Merritt Norvell was one of a handful of black athletic directors when he worked at Michigan State before becoming an executive vice president at the search firm DHR International. He said his firm is committed to presenting the most diversified pool of coaching candidates.

"There is some truth that the search firms can influence the selection," he said. "But for the most part, we present what the institution is looking for. But we should also present a diversified group. There's enough qualified candidates to do that."

Frazier said university presidents and athletic directors need to "work harder."

"It takes majority males to be part of the solution too," said Frazier, who's conducting doctoral research on racial and gender barriers in sports administration. "How do we start working together? A donor or someone with a private agenda may give you (a recommendation) with all but two of your checks on your (must-have) list. It's hard work to look down and say you need to get all of those checks (including diverse candidates), but we should do it."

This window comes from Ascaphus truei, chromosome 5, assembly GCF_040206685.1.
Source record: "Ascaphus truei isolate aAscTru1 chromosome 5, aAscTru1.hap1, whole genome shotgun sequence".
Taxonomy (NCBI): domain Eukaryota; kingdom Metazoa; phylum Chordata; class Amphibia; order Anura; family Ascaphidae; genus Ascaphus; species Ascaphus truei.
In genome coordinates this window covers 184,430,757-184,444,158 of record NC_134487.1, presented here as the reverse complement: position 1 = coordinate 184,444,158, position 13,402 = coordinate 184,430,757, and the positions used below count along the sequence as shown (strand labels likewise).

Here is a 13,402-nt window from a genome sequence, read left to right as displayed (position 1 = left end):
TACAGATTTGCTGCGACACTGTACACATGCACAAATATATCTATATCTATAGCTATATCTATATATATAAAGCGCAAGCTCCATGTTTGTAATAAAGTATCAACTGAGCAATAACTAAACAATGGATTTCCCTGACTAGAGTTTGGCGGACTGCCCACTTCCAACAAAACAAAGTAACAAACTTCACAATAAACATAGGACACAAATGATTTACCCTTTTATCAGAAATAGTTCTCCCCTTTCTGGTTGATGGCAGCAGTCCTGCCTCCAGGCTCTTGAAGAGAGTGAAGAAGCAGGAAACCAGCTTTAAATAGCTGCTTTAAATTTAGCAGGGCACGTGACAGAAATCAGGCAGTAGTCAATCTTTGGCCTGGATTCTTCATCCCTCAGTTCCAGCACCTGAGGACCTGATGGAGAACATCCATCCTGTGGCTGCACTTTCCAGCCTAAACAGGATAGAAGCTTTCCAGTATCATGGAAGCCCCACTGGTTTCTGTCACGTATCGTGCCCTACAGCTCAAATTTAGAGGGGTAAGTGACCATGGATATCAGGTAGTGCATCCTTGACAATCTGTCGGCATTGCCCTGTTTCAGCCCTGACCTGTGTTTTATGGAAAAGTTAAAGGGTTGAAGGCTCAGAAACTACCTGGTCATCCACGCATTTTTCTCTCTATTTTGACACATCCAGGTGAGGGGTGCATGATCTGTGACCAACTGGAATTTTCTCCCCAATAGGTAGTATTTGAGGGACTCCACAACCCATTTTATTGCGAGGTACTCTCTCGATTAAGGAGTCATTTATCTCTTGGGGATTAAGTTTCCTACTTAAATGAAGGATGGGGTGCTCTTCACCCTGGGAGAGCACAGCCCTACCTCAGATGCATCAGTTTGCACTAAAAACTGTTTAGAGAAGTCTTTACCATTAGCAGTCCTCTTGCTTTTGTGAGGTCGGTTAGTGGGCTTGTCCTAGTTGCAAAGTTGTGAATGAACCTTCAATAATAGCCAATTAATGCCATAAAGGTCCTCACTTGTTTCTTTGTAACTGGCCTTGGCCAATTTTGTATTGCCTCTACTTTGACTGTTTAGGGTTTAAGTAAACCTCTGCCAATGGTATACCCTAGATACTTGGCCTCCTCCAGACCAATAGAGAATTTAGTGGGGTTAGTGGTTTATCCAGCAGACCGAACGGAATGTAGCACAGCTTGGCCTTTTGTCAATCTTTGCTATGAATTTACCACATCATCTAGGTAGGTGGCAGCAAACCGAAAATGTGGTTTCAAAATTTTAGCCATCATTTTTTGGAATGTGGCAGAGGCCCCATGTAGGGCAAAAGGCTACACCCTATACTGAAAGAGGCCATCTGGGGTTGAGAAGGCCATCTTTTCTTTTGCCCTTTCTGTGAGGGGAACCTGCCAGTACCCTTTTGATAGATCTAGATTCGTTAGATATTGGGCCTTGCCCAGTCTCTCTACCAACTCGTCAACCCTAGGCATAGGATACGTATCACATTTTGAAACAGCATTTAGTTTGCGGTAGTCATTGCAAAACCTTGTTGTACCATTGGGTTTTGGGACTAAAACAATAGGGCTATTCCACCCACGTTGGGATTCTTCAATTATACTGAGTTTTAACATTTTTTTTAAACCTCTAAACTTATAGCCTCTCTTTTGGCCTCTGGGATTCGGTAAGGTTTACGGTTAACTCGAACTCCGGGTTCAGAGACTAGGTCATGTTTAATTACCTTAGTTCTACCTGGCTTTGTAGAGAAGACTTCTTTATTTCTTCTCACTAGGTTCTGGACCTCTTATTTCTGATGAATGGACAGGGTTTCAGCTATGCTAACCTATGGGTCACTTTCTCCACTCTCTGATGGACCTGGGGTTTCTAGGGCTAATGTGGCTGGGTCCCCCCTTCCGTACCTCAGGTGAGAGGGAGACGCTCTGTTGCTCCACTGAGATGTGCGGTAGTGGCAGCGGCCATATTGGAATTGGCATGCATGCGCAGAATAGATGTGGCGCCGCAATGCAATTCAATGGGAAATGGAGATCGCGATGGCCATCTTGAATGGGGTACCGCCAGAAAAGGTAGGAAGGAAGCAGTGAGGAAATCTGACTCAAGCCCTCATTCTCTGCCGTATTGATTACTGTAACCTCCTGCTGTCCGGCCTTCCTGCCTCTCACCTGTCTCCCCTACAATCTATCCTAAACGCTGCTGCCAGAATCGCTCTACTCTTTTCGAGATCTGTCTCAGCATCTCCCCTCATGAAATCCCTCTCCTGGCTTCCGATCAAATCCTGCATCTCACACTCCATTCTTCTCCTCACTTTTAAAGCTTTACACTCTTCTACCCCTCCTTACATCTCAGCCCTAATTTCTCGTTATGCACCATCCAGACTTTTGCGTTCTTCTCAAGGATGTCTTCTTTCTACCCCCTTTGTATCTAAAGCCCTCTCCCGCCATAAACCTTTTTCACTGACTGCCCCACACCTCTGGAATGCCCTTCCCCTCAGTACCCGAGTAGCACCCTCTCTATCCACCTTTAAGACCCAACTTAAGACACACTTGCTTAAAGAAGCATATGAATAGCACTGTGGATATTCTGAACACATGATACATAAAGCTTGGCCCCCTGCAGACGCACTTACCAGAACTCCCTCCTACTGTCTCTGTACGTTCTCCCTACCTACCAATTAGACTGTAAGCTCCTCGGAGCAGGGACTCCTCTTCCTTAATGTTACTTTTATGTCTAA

Dave Leitao on returning to DePaul
New DePaul coach Dave Leitao on returning to the school where he coached 10 years prior.
Northwestern athletic director Jim Phillips said he worked to make the hiring process as inclusive as possible when he hired Chris Collins, who is white, two seasons ago.

He directed Parker Executive Search to present a diverse pool of candidates. He said four of nine coaches interviewed for the opening were African-American and he included African-American administrators in the selection process. Phillips also reached out to the Black Coaches Association and Minority Opportunities Athletic Association.

"In the end it really is about being fair and being inclusive in the process," Phillips said.

When it comes to moving out of the assistant chair, several coaches told the Tribune they face the same issues.